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Description of problem:
Per the last paragraph in 'man gpg', gpg attempts to allocate locked memory
so it can ensure that the memory is not paged to disk. If gpg cannot
allocate locked memory, it gives warning about using insecure memory.
Package should consider 'chmod +s /usr/bin/gpg' to avoid the insecure
memory security risk. It is understood that setuid is a different kind of
security risk. :)
I'm not sure which way the packager should balance security... the
integrity of the machine or the integrity of the user's information. In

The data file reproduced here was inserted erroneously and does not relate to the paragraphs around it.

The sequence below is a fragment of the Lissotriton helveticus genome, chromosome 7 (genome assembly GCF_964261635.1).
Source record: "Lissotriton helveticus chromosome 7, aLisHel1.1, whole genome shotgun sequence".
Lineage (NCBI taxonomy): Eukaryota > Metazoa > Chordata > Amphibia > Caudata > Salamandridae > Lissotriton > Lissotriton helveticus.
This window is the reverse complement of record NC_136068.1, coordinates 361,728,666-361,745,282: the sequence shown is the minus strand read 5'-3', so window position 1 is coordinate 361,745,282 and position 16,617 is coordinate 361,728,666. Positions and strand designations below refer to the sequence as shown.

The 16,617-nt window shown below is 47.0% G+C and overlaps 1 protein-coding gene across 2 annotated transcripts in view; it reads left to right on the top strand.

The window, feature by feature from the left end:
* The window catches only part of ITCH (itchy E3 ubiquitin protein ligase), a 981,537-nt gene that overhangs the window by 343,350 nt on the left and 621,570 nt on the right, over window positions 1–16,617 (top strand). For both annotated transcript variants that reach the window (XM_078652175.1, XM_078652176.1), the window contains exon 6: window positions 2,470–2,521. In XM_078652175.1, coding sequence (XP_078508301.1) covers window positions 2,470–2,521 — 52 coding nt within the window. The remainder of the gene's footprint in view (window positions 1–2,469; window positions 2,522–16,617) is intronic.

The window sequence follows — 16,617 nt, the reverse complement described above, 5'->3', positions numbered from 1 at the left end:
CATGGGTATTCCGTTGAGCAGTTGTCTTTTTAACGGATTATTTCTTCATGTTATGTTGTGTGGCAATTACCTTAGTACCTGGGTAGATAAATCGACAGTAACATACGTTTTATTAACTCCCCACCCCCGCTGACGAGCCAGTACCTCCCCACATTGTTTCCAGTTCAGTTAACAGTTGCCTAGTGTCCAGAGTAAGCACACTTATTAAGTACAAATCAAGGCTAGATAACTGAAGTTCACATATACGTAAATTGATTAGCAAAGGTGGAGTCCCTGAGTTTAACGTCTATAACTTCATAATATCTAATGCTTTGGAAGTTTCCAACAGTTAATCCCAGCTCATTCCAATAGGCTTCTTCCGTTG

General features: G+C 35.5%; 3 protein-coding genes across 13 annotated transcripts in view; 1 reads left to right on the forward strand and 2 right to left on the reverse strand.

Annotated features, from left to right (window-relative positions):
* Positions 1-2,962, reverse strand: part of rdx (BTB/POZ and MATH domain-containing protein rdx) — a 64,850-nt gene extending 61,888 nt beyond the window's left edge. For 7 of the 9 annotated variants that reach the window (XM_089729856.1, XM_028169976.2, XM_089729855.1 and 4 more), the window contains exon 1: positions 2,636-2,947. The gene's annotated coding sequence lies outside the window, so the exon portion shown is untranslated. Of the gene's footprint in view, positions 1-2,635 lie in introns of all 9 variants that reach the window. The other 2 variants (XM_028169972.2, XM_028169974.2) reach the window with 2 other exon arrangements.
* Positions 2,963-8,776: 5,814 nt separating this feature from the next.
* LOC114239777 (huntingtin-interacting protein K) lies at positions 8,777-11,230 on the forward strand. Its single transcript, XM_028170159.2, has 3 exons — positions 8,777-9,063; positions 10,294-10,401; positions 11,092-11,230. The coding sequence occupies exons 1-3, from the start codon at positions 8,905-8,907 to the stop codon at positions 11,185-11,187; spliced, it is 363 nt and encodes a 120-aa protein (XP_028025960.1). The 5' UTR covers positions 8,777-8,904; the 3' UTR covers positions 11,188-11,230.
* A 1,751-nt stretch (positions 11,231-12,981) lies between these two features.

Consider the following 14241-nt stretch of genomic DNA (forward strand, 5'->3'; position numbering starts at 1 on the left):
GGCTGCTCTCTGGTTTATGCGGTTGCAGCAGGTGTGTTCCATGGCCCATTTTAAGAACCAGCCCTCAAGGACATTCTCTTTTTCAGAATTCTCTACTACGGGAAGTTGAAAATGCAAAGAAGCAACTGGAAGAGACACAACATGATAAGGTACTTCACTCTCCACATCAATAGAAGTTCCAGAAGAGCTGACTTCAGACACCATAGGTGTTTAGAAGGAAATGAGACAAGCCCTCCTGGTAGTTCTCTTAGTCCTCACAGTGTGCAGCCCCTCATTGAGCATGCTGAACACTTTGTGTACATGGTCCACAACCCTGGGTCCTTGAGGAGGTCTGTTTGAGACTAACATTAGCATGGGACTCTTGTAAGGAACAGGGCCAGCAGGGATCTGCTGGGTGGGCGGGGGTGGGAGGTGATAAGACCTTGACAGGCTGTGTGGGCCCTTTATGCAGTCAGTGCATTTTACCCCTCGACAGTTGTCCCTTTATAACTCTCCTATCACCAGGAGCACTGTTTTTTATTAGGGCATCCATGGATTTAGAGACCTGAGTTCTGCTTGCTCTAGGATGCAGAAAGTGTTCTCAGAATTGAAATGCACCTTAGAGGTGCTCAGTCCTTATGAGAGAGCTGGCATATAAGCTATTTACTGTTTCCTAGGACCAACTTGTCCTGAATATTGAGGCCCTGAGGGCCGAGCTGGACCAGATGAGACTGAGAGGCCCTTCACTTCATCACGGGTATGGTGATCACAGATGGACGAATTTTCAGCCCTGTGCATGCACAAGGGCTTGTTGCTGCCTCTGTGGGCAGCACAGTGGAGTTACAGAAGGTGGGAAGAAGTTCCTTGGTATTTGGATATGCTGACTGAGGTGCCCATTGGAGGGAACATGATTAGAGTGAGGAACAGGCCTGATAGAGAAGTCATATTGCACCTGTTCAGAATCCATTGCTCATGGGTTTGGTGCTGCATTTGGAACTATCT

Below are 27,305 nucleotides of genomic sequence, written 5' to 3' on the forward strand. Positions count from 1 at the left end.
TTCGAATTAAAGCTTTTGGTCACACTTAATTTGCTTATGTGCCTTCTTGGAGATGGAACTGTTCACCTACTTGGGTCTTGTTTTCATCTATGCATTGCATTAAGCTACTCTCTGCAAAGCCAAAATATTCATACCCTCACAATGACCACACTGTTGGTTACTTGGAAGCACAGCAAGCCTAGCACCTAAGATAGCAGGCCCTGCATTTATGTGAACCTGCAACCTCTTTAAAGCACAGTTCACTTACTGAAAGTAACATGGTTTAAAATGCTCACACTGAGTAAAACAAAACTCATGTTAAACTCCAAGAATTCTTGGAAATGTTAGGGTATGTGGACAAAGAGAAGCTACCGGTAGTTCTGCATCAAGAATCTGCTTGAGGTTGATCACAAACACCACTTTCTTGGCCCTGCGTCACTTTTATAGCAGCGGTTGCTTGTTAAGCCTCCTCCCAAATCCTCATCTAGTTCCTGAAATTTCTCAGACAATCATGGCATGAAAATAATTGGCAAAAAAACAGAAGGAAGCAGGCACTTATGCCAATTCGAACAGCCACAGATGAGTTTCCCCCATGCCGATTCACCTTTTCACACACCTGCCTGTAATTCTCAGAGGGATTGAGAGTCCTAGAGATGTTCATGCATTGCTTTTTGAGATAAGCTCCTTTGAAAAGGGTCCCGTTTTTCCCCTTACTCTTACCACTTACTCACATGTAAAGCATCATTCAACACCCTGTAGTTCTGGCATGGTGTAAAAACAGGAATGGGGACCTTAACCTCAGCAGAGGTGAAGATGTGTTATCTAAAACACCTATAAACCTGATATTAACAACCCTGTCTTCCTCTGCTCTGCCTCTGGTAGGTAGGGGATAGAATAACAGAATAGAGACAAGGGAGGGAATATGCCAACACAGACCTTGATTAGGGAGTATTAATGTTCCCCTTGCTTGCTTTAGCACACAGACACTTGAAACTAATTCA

this case, I personally would favor the integrity of my encrypted information.
Version-Release number of selected component (if applicable):
Steps to Reproduce:
1. Install latest gpg package. Note or ensure no setuid mode on gpg.
2. Use gpg to verify a signature or to encrypt or decrypt data.
3. Note the warning about insecure memory goes away if gpg is setuid root.
Actual Results: Without setuid root, gpg complains about having to use
insecure (pageable) memory.
Expected Results: With setuid root, gpg is able to ensure its allocated
memory will not be paged to disk, and gives no warning.
See 'man gpg', last paragraph.
*** Bug 56846 has been marked as a duplicate of this bug. ***
*** This bug has been marked as a duplicate of 19897 ***